There can be no doubt that India was denied consular access to Kulbhushan Jadhav which is a violation of his rights while Farooq Ahmed Dar, an artisan and weaver of shawls, was trussed up in the front of a jeep and paraded through Budgam district which is also a violation of his human rights. But international law is concerned with disputes between states and not with violation of individual rights who have a remedy.
The staying of Kulbhushan Jadhav’s execution on May 18 by the International Court of Justice (ICJ) at the Hague and the brouhaha which erupted over Major Leetul Gogoi of 23, Rashtriya Rifles, tying shawl-weaver Farooq Ahmed Dar to the bonnet of a jeep on April 9, 2017 and driving him around Budgam district of Kashmir bring into sharp focus the pitfalls of international law. We forget that international law is not binding on states which do not sign treaties or conventions not in consonance with their policies.
Nor is international law concerned with the rights of individuals but conflicts between member states because democracies like India have a remedy under the Protection of Human Rights Act, 1993, which was amended in 2006 and unlike other laws, applies to Jammu and Kashmir as well for matters listed in the union list and concurrent lists of the seventh schedule. These include defense of India and the military which have to respect human rights. Dar has already complained to the state human rights commission against Gogoi which proves he has accepted the efficacy of Indian laws in Kashmir.
India is sovereign within its territory and is bound to ensure that no part of it secedes by resorting to a minimum level of force necessary to keep Kashmir within the union. In the process, the human rights of individuals like Dar may be violated which is a price we have to pay for sovereignty and security of the state.
When the international court of justice stayed the execution of Kulbushan Sudhir Jadhav, a former Indian naval officer, who was abducted in Iran, tried, sentenced to death, all in secrecy by the Pakistani Army, the fact that there was a violation of the Vienna Convention on Consular Relations (VCCR) under which Pakistan was mandated to allow India consular access to Jadhav could not be doubted.
On the other hand, Pakistan claimed that it arrested Jadhav in its Balochistan province which, like Kashmir, seeks independence. Evidence shows that the Pakistanis abducted Jadhav from Iran, which has allegedly had ties with Islamic terrorists. After which he was tried in secrecy and sentenced to death on the basis of a confessional video.
Denying India consular access to Jadhav and holding a trial in secret is a violation of basic human rights because Jadhav could have confessed to crimes which he never committed under torture. At The Hague, India also invoked the International Covenant on Civil and Political Rights (ICCPR) which states that nobody can be arbitrarily deprived of his life which finds expression in Article 21 of the Indian Constitution.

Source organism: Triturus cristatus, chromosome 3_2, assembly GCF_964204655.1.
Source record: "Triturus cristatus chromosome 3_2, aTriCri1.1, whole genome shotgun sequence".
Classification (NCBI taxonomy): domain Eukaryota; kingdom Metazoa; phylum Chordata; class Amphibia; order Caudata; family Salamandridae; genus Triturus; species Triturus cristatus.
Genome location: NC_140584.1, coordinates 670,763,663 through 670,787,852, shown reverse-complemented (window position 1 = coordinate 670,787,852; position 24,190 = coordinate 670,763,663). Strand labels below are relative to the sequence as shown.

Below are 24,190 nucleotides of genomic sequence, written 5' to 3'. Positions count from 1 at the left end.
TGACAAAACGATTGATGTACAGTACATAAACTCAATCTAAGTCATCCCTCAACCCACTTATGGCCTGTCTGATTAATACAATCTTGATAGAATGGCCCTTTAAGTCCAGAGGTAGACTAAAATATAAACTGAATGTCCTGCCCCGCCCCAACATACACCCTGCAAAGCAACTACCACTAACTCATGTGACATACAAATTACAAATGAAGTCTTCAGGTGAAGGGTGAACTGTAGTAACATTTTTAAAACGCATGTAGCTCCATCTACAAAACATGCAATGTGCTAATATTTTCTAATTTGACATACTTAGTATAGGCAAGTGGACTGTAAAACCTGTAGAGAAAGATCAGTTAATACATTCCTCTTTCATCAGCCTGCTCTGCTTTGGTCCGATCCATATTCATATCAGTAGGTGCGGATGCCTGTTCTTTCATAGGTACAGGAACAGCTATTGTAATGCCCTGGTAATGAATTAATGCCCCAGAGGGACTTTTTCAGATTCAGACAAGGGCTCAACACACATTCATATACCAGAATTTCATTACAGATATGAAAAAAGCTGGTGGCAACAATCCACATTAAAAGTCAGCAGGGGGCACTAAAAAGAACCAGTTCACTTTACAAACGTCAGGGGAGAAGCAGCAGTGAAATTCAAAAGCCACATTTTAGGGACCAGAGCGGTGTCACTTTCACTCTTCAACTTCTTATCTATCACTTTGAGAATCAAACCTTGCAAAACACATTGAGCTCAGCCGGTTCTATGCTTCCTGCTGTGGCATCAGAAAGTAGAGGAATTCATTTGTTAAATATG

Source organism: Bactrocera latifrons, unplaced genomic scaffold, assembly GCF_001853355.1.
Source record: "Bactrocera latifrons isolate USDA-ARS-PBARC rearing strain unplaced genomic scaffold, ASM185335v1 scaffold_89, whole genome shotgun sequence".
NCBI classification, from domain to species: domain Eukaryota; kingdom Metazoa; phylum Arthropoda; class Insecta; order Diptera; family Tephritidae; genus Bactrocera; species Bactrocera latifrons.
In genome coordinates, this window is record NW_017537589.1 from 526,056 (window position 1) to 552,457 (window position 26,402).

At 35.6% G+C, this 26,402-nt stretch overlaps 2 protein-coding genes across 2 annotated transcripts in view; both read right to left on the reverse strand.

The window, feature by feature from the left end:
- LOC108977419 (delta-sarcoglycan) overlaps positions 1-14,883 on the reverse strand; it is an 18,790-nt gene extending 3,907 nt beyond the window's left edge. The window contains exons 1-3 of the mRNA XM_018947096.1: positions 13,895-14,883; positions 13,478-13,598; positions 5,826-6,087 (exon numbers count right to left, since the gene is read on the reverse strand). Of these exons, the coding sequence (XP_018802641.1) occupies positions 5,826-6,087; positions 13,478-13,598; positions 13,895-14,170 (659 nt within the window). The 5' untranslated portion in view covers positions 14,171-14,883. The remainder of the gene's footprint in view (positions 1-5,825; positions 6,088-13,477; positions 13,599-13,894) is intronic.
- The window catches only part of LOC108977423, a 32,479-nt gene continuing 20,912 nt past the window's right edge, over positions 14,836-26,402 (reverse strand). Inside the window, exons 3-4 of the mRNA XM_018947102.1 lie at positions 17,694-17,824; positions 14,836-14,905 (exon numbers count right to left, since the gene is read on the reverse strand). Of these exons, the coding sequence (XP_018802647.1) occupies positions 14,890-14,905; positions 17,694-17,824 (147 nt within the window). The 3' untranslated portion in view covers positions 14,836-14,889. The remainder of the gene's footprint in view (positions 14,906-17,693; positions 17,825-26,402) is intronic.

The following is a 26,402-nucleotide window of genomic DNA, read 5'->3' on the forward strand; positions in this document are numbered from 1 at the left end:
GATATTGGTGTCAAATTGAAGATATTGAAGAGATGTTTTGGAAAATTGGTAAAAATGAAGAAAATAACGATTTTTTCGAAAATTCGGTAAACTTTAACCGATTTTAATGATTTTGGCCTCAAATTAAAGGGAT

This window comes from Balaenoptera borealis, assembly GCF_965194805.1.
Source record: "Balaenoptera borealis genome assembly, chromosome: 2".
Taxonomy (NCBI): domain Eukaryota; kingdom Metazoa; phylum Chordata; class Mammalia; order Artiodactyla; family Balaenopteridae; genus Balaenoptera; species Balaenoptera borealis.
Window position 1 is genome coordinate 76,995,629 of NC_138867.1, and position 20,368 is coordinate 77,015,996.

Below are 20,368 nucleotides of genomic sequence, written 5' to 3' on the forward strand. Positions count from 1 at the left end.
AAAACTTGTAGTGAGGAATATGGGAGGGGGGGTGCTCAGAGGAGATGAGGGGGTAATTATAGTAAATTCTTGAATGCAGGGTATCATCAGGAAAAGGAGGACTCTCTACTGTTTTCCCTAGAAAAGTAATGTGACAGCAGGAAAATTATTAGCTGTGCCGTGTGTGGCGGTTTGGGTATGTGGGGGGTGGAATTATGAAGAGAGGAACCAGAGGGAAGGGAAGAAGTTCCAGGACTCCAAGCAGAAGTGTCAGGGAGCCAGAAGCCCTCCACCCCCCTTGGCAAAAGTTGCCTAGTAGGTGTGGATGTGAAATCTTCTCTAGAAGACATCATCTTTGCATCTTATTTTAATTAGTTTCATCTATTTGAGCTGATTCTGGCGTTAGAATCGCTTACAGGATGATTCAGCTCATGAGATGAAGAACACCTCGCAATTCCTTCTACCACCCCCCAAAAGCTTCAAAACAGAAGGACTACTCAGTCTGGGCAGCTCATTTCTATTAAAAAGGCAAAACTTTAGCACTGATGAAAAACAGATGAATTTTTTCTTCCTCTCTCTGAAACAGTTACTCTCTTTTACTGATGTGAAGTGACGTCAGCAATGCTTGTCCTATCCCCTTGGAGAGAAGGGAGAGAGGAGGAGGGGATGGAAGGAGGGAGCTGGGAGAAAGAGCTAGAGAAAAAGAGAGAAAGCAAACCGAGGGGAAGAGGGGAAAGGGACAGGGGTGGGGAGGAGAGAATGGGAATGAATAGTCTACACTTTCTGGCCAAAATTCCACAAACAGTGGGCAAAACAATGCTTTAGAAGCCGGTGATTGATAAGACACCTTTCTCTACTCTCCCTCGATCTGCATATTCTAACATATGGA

Now on April 9, 2017, just one day prior to Jadhav’s arrest, Farooq Ahmed Dar, an artisan and weaver of shawls, was tied to a jeep in the Budgam area of Jammu and Kashmir and allegedly driven through 20 villages of the district with a loudspeaker warning stone throwers that they would meet the same fate if they threw stones at security forces.
Major Leetul Gogoi of the 23 Rashtriya Rifles was later given a commendation for his quick-thinking in saving the lives of others who were caught up due to the stone-throwing. Gogoi is adamant that Dar was inciting a mob of stone-throwers. Several army soldiers have been maimed or injured due to stone-throwing in Kashmir. Those who defend Dar state he was one of 88,951 people – 7% of the electorate – to have voted in the by-election for the Srinagar parliamentary seat, when he was allegedly caught by Gogoi, trussed and paraded.
Dar has complained to the State Human Rights Commission asking why the army awarded Major Gogoi, while an inquiry into the incident was still underway. He sought action against three TV news channels asking they be banned from referring to him as a stone-thrower. Human rights of individuals often violate state security and sovereignty which means a country is justified in using force necessary to quell a rebellion to keep its territory intact.
Freedom of speech cannot be used to incite a mob to riot or secede from the Indian union which is a ground for curbing press freedom and free speech. Advocating secession with use of force amounts to sedition and can attract life imprisonment. Now the point here is whether the rights of Jadhav and Dar were violated.
There can be no doubt that India was denied consular access to Jadhav which is a violation of his rights while Dar was trussed up in the front of a jeep and paraded through Budgam district which is also a violation of his human rights. But international law is concerned with disputes between states and not with violation of individual rights who have a remedy.
Hence, when India sought consular access to Jadhav, and was denied access to him, this resulted in a violation of the VCCR whereas trussing up Dar was a violation of his individual human rights under the Geneva Convention. He has already approached the state human rights commission under the Protection of Human Rights Act, 1993, which was amended in 2006. An F.I.R. lodged against Gogoi has not been quashed so that the truth has yet to emerge.
Human rights violations in insurgency areas like Chhattisgarh, Manipur and Jammu and Kashmir continue unabated but those whose rights are violated are generally those who seek to dismember India. If India is fragmented, the human rights of its citizens cease to exist.
The author holds a PhD in Media Law. He is a journalist-cum-lawyer of the Bombay High Court.